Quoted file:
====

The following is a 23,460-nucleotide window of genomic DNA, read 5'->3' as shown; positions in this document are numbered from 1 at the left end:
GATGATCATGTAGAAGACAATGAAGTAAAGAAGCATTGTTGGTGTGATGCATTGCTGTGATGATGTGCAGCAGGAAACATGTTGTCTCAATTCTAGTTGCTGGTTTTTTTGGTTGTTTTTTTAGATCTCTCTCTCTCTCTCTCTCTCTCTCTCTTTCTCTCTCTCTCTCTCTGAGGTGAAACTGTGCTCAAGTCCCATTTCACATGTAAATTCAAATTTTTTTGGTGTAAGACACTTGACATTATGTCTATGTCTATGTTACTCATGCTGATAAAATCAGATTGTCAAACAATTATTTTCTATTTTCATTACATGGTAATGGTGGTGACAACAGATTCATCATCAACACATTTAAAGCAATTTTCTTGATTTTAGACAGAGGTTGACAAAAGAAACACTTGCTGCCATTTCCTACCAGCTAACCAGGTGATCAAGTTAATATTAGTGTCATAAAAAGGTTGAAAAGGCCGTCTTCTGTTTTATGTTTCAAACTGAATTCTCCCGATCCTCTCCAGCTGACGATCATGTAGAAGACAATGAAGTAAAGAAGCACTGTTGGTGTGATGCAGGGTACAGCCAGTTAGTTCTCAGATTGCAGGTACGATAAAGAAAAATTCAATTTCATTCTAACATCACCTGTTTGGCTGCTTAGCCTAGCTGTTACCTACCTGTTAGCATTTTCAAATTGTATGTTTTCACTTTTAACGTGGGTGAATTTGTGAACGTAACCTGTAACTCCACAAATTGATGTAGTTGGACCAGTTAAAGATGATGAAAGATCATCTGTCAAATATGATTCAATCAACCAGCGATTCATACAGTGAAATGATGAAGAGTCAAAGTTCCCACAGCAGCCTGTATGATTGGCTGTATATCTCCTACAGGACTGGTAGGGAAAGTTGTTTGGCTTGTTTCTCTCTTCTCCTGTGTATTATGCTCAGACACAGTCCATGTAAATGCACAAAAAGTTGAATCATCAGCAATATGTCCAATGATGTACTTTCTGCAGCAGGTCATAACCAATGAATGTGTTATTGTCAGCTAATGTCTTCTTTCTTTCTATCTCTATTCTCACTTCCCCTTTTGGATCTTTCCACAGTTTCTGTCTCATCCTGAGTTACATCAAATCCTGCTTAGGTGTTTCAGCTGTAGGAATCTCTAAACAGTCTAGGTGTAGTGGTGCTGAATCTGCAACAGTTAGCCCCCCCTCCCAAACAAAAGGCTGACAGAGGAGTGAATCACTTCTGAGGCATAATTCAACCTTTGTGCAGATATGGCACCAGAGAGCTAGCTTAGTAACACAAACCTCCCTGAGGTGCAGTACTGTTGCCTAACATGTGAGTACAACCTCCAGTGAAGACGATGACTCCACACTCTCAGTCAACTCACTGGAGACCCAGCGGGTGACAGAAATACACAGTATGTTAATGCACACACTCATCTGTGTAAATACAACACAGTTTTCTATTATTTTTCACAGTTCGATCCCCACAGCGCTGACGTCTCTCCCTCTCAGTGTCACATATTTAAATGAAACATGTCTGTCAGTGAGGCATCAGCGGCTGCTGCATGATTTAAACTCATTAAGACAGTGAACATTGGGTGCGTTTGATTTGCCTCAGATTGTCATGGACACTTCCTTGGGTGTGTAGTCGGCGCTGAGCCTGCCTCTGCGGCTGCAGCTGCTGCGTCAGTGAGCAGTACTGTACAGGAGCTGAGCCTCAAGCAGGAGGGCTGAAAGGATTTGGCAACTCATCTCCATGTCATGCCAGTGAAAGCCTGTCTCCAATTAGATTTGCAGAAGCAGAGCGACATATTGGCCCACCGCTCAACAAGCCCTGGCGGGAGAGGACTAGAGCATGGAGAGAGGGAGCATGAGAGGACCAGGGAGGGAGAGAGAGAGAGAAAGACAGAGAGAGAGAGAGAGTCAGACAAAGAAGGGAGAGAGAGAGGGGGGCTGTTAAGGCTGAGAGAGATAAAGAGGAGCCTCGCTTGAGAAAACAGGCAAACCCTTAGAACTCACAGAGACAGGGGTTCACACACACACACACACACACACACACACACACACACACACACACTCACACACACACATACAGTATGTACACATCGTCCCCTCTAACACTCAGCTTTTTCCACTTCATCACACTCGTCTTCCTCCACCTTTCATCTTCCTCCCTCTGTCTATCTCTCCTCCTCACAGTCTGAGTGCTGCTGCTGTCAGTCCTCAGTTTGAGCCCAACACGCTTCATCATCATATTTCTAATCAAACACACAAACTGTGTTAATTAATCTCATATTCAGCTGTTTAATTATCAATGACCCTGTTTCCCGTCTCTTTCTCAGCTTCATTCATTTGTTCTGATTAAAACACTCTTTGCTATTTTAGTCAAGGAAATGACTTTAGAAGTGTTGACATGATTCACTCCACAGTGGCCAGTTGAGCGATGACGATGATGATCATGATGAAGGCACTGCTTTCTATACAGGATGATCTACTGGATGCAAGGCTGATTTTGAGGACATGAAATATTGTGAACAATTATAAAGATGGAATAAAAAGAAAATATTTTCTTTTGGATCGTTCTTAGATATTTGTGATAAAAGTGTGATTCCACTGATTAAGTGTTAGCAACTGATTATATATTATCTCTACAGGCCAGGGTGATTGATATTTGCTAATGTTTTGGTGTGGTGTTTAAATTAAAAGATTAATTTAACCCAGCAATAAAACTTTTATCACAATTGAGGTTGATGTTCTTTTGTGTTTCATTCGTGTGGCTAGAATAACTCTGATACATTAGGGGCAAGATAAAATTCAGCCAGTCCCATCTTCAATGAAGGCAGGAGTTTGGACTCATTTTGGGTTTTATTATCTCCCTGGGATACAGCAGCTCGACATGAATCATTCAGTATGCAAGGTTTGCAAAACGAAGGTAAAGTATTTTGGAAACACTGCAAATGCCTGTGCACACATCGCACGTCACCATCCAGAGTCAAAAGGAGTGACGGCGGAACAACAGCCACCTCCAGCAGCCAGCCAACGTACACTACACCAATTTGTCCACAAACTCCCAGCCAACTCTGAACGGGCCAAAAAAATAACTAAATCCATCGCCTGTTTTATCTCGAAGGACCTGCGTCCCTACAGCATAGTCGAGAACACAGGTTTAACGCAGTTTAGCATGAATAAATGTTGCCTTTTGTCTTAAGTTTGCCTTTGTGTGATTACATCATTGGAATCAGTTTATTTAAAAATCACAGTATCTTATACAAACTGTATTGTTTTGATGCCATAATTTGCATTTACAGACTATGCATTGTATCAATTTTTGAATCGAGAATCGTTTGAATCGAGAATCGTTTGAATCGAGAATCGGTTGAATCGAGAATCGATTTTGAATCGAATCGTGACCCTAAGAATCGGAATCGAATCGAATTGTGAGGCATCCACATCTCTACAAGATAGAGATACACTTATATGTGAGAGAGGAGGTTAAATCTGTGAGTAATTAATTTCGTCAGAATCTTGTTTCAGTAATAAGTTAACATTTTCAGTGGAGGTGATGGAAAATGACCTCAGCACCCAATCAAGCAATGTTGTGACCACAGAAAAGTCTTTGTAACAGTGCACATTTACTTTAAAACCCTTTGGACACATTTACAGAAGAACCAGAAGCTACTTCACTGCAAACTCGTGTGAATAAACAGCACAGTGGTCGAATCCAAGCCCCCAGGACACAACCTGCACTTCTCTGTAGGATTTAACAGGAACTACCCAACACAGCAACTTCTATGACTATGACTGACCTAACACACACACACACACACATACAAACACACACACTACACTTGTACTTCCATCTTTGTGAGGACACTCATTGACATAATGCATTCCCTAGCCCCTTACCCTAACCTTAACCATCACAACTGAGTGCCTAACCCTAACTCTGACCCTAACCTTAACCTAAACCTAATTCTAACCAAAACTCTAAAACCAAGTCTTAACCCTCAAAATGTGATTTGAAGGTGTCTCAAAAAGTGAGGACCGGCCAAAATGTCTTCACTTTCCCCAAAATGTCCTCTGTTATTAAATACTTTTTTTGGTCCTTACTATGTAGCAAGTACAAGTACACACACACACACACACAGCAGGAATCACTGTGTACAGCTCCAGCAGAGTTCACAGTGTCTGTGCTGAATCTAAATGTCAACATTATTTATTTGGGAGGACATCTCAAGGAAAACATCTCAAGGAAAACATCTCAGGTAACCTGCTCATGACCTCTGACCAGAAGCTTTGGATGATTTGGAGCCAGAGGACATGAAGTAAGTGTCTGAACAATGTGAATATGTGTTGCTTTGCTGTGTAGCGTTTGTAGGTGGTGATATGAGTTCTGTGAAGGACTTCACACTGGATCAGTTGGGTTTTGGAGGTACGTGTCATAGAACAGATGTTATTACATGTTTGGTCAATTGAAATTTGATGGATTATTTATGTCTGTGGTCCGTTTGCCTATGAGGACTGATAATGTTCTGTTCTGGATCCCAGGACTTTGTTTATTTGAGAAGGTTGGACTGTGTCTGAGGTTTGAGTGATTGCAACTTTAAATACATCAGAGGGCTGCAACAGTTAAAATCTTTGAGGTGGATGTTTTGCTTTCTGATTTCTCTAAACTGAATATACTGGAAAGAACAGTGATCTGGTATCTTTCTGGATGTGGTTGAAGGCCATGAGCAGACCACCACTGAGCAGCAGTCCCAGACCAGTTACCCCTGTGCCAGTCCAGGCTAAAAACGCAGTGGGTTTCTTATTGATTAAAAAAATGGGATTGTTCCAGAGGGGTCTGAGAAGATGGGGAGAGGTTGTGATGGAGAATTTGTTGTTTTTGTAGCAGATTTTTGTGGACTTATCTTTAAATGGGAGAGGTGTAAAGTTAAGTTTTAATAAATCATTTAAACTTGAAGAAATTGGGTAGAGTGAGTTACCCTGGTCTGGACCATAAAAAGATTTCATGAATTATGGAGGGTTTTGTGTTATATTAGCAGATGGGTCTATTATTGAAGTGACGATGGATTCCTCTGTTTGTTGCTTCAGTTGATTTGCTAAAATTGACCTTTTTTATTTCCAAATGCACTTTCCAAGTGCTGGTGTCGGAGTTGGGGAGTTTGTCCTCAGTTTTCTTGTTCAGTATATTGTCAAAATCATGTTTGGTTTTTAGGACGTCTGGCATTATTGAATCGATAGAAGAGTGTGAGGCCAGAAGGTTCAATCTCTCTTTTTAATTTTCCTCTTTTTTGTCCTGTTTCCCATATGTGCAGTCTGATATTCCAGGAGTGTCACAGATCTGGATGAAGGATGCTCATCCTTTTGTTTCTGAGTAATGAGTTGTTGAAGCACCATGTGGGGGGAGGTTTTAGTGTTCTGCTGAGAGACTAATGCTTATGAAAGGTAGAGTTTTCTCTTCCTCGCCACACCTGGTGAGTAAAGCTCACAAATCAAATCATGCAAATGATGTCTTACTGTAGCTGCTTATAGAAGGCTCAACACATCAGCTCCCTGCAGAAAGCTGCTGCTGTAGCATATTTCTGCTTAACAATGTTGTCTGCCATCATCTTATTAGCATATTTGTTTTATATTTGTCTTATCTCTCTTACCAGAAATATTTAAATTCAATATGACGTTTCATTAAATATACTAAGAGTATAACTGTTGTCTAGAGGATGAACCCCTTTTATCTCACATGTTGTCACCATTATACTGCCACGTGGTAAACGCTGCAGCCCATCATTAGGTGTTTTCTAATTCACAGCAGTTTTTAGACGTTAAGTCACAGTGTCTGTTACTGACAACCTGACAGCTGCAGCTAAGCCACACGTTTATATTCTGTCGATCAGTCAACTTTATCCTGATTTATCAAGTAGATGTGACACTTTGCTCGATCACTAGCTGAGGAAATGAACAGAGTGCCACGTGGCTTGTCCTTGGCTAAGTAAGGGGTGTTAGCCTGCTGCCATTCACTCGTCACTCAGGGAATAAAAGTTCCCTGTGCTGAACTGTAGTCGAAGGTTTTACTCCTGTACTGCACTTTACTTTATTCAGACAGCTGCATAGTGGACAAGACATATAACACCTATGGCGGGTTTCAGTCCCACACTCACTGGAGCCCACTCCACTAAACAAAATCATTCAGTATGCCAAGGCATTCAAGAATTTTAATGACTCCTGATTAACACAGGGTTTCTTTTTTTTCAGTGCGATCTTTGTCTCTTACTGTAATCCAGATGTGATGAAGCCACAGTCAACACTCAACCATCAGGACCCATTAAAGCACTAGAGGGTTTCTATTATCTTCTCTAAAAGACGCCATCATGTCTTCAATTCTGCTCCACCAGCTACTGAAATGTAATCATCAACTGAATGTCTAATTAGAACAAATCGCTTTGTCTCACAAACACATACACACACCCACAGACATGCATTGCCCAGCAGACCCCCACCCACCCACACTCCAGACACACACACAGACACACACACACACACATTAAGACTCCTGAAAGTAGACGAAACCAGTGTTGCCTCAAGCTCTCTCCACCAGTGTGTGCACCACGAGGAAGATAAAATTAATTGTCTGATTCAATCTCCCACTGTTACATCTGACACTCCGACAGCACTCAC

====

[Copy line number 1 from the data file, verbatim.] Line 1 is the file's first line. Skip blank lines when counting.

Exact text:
The following is a 23,460-nucleotide window of genomic DNA, read 5'->3' as shown; positions in this document are numbered from 1 at the left end: